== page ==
Treasury bond yields fell modestly this week as market-moving economic data was light and the market digested last week's move to higher yields. It isn't often we have a chart of the Japanese yen relative to the U.S. dollar in the bond section, but a leadership change in Japan is pushing a much more aggressive monetary and fiscal policy, which ultimately shows up in the currency markets. The yen has fallen by more than 12 percent since the end of September versus the dollar. Japan announced a $117 billion fiscal stimulus plan this week and pressure is being exerted on the Bank of Japan to do more quantitative easing and set an inflation target above 2 percent. These actions show the global easing cycle is not over and may be accelerating.

10-Year Treasury Yield


  • Japan also announced it would buy the Eurozone’s European Stability Mechanism (ESM) bonds with a dual purpose of weakening the currency but also helping to stabilize the economy of a key trading partner.
  • U.S. oil output hit a 20-year high and was up 20 percent year-over-year last week. This increased crude production should help keep gasoline prices in check.
  • European consumer and business confidence improved in December.


  • The U.S. trade balance unexpectedly widened to $48.7 billion as imports surged.
  • The NFIB Small Business Optimism index held steady in December, but hiring plans weakened and the economic outlook remained poor.
  • Consumer prices in China unexpectedly rose to 2.5 percent in December. China remains an important piece of the puzzle in regard to positive global government policy action; higher inflation threatens that positive dynamic.


  • While some Fed members expressed concerns over continued quantitative easing, the Fed still remains committed to an extremely accommodative policy until the economy improves.
  • Globally, central banks are increasing their stimulative policies, as Japan’s recently elected prime minister is vowing to take on deflation and deflate the Yen


  • The fiscal cliff is over for the time being but the debt ceiling and federal spending debate will be the next challenges for policymakers over the next few weeks.

Gold Market

For the week, spot gold closed at $1,662.80, up 7.15 per ounce, or .43 percent. Gold stocks, as measured by the NYSE Arca Gold Miners Index, gained 0.23 percent. The U.S. Trade-Weighted Dollar Index had a loss of 1.19 percent for the week.


  • The U.S. Mint sold a massive 3.9 million ounces of silver in the first few days of 2013, already surpassing the entire December total of 1.64 million ounces.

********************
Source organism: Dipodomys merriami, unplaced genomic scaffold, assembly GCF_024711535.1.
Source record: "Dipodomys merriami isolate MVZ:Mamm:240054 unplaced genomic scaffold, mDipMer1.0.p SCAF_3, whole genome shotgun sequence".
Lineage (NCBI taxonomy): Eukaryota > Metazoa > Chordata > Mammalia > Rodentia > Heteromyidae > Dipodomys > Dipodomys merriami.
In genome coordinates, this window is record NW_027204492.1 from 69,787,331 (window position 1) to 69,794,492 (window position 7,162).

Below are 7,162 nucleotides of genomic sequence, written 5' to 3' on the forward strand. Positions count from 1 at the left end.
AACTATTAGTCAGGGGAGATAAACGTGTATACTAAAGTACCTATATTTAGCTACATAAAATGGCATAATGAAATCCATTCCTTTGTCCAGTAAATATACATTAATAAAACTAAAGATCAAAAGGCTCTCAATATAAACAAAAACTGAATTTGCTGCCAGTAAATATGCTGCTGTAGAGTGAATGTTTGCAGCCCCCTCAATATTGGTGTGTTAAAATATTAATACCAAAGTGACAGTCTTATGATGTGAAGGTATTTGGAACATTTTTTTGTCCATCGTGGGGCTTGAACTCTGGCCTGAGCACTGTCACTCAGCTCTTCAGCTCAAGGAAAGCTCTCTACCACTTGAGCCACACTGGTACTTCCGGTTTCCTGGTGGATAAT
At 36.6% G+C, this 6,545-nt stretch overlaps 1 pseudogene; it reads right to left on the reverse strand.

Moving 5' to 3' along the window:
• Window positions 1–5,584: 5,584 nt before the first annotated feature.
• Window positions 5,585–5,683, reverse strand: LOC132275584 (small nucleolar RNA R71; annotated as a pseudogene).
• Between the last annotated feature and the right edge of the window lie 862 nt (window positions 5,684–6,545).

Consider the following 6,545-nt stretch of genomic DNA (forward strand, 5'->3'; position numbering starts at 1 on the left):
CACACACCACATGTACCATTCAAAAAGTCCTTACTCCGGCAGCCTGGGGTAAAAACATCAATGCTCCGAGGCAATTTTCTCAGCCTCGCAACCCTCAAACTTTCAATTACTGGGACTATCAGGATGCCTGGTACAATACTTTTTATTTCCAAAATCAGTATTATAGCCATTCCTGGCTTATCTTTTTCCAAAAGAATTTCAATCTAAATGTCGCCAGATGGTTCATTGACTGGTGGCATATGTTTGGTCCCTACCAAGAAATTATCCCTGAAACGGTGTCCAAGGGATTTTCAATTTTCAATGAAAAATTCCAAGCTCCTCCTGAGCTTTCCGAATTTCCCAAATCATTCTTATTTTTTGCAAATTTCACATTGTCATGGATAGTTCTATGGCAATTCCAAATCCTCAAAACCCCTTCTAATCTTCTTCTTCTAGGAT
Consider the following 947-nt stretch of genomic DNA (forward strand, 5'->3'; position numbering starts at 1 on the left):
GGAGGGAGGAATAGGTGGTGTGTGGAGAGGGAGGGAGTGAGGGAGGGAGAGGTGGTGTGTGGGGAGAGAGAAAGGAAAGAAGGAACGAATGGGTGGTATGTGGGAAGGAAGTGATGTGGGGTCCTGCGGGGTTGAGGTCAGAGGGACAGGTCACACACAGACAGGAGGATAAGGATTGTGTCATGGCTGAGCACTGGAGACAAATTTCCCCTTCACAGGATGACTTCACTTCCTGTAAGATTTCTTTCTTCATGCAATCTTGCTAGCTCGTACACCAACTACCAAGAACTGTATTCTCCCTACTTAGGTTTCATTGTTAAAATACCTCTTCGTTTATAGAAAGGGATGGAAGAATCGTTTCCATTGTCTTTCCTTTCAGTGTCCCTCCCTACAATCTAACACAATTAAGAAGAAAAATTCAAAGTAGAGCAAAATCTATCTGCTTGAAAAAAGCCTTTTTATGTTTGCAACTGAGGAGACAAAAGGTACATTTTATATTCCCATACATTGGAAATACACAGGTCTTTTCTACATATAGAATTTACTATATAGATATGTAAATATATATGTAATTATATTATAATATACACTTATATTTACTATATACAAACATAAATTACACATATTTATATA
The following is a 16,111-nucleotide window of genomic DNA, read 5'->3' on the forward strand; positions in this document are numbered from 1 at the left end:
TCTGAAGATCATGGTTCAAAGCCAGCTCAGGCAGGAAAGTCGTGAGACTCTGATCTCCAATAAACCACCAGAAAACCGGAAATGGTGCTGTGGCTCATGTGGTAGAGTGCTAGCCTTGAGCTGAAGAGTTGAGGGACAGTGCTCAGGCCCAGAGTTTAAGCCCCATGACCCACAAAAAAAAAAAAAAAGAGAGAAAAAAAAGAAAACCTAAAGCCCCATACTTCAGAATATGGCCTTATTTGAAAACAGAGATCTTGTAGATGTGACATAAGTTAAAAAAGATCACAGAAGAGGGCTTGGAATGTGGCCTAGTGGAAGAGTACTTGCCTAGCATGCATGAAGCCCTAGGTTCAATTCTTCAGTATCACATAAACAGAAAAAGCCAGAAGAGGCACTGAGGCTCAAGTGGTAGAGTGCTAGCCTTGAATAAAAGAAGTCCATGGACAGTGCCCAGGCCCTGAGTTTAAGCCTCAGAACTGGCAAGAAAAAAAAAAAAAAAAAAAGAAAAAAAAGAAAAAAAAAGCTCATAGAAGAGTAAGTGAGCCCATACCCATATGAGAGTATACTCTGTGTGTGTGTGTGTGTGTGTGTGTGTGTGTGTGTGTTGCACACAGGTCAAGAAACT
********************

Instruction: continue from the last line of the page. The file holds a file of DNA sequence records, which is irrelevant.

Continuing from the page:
• Chinese gold imports from Hong Kong almost doubled in November on a month-over- month basis as expectations of an economic recovery and more attractive prices spurred gold purchases. Mainland China purchased 90,764 kilograms, including scrap and coins, compared with 47,478 kilograms in October.
  • Goldcorp expects 2013 gold production to grow by 10 percent and Yamana expects gold equivalent production to increase by 20 percent this year. Both companies have updated their cost calculations to reflect something closer to an all-in cost—not a true total cost, as development capital is missing—but an improvement nonetheless.


  • On Tuesday, African Union chairman Thomas Boni Yayi said NATO should send forces to Mali to fight the Islamist militants, calling the Malian conflict a “global crisis” requiring NATO intervention, as in Afghanistan. His requests were followed by interim Malian President Dioncounda Traore’s requests to the United Nations and France for assistance. A large percentage of Randgold’s assets are in Mali, though thankfully far from the present area of conflict. By Friday, French President Francois Hollande announced his nation’s military support for the Malian army—apparently only in the form of airstrikes at present—with further details forthcoming over the weekend.
  • AngloGold Ashanti announced this week that CEO Mark Cutifani will be leaving AngloGold to replace troubled CEO Cynthia Carroll of Anglo American Plc. AngloGold’s stock dropped immediately upon confirmation of the news, making new 52-week lows this week. As analyst Des Kilalea of RBC explained, “[C]learly Anglo[American]’s gain is AngloGold’s loss.”
  • RBC’s Global Mining Best Ideas Portfolio this week reflected an upgrade to Overweight of base metals, paring back precious metals to market weight